Cross-border worker tax unaffected by Covid-19

More border crossing points have been opened in recent days, although conditions remain far from normal. Keystone / Salvatore Di Nolfi

Switzerland has agreed with France that cross-border workers should be taxed as normal despite being unable to physically go to work. Similar deals with other neighbouring countries are expected to be inked soon.

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Some 330,000 people work in Switzerland while living in neighbouring countries – a number that has increased by just under 40,000 in the last five years. Some 55% of these cross-border workers live in France.

In common with other countries, Switzerland has restricted access across its borders during the coronavirus pandemic. It will take at least a month for borders to return to normal, the government said this week.

The State Secretariat for International Finance (SIF) said that it recognizes that border restrictions, plus other lockdown measures, have made it impossible for some cross-border workers to  enter Switzerland in recent weeks.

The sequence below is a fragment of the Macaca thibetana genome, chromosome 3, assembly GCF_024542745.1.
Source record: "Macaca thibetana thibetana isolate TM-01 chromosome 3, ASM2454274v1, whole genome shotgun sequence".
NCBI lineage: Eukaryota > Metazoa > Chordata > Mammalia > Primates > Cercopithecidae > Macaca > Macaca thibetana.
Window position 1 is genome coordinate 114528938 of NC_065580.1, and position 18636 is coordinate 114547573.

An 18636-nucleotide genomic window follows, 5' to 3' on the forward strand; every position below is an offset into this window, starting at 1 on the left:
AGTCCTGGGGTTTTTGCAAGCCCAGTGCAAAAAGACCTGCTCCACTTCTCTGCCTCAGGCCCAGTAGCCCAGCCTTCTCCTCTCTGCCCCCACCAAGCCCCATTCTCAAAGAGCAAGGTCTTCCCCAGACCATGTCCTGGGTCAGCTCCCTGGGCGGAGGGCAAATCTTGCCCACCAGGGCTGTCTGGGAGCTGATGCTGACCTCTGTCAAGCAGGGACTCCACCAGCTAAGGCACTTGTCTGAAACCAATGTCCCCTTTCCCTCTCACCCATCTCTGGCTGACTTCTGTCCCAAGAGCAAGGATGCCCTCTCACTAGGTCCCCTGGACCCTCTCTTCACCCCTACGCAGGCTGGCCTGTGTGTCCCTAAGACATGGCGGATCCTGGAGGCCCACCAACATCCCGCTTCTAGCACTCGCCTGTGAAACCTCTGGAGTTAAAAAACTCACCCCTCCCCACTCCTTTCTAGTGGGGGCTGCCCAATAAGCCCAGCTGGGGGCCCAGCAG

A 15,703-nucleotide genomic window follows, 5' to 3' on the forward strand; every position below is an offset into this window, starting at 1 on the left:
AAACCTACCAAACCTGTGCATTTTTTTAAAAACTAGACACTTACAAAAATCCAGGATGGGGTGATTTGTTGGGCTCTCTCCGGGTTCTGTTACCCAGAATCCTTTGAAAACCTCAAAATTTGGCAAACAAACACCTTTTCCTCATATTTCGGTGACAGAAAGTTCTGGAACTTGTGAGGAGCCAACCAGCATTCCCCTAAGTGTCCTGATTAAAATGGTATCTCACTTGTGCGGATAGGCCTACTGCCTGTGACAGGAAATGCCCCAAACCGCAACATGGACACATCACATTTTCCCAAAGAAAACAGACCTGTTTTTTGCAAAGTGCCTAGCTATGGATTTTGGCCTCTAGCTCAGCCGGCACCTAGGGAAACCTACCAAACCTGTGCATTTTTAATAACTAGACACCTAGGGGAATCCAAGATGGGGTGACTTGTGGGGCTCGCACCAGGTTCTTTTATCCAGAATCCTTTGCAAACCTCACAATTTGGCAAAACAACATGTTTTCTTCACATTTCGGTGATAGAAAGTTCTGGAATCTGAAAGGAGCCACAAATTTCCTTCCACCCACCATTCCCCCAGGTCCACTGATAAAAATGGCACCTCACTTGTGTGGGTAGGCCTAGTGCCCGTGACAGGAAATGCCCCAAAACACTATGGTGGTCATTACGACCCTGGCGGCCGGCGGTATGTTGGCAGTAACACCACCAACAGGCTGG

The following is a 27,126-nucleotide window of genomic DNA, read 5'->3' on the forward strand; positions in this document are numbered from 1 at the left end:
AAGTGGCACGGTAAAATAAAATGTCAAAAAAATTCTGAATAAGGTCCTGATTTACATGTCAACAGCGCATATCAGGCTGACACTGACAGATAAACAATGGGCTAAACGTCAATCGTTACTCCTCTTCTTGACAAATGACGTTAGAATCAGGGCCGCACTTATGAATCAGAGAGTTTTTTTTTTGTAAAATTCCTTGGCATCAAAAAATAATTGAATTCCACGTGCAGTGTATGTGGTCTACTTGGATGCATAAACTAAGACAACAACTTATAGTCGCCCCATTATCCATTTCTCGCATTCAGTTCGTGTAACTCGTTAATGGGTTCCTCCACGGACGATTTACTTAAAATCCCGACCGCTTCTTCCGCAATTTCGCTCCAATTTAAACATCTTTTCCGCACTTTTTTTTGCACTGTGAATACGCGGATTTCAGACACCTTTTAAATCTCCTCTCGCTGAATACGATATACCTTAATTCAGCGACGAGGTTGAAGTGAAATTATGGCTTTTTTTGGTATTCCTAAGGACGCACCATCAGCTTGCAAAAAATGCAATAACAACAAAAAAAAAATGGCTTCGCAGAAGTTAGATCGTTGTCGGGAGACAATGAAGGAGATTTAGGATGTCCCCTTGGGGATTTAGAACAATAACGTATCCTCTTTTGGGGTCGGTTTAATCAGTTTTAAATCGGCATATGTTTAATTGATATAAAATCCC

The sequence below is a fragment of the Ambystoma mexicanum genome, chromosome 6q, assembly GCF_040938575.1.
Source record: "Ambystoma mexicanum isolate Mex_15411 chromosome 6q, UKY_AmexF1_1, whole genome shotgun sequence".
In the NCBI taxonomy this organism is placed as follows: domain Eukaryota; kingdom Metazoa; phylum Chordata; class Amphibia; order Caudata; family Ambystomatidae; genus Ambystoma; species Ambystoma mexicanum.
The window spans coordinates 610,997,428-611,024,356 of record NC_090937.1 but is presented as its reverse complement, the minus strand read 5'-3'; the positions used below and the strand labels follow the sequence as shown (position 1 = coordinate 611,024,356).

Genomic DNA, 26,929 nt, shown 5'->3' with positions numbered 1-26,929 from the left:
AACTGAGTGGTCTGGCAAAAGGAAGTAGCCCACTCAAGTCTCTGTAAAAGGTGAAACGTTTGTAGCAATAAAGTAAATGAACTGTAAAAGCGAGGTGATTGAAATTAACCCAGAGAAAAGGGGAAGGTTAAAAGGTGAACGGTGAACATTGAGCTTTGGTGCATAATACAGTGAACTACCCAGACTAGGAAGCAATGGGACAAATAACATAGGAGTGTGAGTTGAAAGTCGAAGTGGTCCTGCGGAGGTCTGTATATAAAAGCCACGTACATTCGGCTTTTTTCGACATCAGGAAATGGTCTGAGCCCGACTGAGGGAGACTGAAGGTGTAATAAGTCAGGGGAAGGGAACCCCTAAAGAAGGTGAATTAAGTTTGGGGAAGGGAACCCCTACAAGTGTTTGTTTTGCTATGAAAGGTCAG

On paper, this could compromise long-standing arrangements about which country taxes such individuals and that protect people from being taxed twice – in both their country of residence and work.

On Thursday, Switzerland announced that it had entered into a preliminary agreement with France to allow existing tax agreements to stand despite workers being unable to cross borders. So cross-border commuters who have been forced to work from home will be taxed as if they are able to physically go to their normal place of work.

The mutual understanding has been backdated to March 14 and will last until the end of this month – after which it could be extended. SIF says the French deal, which covers 180,000 workers, is expected to be replicated with other neighbouring countries.


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